"To be sure, investors are right to be wary of highly leveraged entities or businesses in weak competitive positions." -- Warren Buffett, from "Buy American, I Am."
Buffett's message has never changed over the years...but market conditions have....
"Even if you agree that the 12 percent equity coupon is more or less immutable, you still may hope to do well with it in the years ahead. It's conceivable that you will. After all, a lot of investors did well with it for a long time. But your future results will be governed by three variable's: the relationship between book value and market value, the tax rate, and the inflation rate." Warren Buffett, from "How Inflation Swindles the Equity Investor"
The author of "Will the Real Mr. Buffett Please Stand Up" is either a very sloppy student or a Sophist trying to stir up controversy. To make this argument, you have to make two fatal assumptions: 1) For the equity investor, 1977 is functionally equivalent to 2008 and, 2)An "equity investor" is functionally equivalent to a "value investor." Regarding the first fatal assumption: Market value to book value for many excellent companies was much lower in late 2008 than it was in 1977, so the "investor's equation" produced a different signal. Tax rates were also much higher in 1977 (and may not reach that level again for some time because of today's political climate--a point Buffett made recently in a NYTimes OP-ED piece)which effects return on book value and, thus, the results of the investor's equation.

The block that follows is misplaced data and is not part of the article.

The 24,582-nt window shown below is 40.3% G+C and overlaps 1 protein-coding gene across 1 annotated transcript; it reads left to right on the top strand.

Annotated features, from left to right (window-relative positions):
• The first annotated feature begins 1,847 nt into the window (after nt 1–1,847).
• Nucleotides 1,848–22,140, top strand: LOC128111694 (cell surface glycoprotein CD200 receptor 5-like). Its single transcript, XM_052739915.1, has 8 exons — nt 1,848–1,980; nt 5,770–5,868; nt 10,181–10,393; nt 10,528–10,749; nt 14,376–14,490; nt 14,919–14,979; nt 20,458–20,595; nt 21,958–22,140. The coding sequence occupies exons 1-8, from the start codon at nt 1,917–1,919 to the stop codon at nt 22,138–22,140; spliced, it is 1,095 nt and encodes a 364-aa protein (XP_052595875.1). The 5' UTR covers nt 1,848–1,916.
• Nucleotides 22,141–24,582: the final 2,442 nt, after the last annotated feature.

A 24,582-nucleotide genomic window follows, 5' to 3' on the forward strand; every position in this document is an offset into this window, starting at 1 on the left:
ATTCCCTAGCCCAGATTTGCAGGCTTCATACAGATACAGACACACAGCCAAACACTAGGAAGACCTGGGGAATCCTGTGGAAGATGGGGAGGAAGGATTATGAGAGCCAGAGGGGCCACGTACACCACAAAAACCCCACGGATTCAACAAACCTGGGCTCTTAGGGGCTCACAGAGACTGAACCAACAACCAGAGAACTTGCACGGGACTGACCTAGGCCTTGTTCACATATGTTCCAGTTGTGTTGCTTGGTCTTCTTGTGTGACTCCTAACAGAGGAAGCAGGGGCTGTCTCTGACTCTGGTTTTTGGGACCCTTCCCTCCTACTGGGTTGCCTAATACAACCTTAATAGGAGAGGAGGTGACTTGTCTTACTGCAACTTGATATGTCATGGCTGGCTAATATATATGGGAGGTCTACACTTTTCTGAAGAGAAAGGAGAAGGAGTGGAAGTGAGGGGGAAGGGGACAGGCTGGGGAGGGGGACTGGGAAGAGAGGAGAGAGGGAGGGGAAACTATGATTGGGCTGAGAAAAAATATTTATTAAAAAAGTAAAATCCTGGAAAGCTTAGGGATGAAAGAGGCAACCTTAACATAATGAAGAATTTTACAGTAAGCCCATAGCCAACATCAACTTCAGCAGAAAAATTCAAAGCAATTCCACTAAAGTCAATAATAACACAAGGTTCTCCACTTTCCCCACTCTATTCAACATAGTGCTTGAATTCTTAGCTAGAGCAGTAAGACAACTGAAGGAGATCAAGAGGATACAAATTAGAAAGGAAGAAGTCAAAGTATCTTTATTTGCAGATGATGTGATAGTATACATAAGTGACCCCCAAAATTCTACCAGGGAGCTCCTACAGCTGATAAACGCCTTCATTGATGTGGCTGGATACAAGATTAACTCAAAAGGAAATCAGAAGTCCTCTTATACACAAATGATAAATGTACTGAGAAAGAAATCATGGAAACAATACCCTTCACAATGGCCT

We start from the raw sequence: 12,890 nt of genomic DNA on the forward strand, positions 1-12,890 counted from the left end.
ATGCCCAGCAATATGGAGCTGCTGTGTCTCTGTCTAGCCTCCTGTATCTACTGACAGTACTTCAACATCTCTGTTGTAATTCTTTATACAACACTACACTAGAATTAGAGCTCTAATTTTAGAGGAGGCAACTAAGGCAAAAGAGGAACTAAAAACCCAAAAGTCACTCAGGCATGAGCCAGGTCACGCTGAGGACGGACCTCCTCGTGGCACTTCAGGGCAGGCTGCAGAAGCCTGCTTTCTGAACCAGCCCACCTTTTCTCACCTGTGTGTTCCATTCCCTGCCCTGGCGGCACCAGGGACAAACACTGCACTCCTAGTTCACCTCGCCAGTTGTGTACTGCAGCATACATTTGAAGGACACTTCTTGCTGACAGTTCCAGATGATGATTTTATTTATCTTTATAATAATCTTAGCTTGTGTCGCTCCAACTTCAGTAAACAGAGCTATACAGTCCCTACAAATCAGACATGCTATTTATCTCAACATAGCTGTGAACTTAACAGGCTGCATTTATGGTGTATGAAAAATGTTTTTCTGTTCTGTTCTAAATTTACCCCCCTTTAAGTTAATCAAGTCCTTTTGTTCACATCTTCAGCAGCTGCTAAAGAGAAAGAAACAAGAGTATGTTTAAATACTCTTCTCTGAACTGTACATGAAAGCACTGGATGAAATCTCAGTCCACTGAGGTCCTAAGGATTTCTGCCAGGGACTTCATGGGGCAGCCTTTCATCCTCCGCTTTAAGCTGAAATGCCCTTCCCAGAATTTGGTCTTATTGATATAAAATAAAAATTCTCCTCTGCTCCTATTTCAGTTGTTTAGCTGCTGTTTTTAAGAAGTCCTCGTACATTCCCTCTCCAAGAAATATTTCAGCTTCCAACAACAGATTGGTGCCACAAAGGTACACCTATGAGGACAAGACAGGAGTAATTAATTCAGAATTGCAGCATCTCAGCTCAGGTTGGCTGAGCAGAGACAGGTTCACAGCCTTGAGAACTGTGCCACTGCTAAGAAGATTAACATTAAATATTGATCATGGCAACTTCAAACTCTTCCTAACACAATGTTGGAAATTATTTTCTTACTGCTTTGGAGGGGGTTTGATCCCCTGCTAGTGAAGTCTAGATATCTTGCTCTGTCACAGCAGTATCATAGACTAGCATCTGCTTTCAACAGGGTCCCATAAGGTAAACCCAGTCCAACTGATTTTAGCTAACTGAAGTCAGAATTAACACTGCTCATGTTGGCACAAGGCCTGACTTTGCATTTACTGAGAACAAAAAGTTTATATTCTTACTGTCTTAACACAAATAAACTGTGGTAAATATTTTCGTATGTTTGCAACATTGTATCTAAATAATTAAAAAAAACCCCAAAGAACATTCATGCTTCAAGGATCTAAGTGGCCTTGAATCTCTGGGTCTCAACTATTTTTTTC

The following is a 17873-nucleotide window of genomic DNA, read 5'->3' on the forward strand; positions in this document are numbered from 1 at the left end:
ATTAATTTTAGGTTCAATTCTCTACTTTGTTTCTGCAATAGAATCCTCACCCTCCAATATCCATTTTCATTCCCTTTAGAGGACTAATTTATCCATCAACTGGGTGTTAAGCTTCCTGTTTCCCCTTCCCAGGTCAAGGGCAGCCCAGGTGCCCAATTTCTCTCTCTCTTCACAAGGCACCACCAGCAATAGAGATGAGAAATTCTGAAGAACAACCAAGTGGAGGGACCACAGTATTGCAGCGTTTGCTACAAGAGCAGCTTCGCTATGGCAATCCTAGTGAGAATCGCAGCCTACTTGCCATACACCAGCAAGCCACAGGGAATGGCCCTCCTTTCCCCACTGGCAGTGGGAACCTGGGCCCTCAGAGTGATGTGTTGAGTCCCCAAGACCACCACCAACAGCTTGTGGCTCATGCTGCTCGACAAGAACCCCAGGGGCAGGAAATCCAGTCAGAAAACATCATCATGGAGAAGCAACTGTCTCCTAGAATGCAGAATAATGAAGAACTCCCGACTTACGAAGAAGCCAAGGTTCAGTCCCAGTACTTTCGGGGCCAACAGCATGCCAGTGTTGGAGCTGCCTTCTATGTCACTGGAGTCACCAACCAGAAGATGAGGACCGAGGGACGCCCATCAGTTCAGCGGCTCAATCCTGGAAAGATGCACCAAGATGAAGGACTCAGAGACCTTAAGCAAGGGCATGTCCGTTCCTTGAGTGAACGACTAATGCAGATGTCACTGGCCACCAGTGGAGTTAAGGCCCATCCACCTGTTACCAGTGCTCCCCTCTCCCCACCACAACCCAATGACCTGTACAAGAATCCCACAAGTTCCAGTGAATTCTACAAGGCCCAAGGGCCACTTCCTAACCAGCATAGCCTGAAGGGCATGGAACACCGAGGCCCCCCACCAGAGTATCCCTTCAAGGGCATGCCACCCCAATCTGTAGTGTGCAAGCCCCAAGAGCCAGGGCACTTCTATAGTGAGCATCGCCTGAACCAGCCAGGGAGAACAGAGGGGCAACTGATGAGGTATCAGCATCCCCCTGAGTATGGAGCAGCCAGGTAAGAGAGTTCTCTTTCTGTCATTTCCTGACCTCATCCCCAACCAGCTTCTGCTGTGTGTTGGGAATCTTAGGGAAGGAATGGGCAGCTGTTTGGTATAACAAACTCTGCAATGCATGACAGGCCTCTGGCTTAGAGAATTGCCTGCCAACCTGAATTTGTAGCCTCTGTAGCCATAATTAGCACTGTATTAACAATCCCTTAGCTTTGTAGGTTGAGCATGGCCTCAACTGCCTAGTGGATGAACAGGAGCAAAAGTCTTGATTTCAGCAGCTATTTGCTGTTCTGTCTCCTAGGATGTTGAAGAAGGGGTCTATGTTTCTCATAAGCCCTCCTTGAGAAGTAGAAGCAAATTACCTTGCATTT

Throughout his career, Buffett has allowed his disciples an audience to his life-long process of learning. He carries on "out loud" mental discussions with himself as he incorporates new, conflicting data into his world view and through a process of creative destruction strengthens his understanding. His 1977 article is, I think, simply an academic exercise for him. He just so happens to be letting the world in on it. He's going about the process of reconciling information which contradicted truisms that he had learned earlier in life from sources such as John Burr Williams' "The Theory of Investment Value," a book which I highly recommend to anyone who is interested in understanding what Buffett means by "the investor's equation." At any rate, long story short, this is just another pseudo-controversy about Buffett that boosts web-hits and proves that age-old frailty of man: Envy.
Please revisit Dividend Inc. for editing and revisions to this post.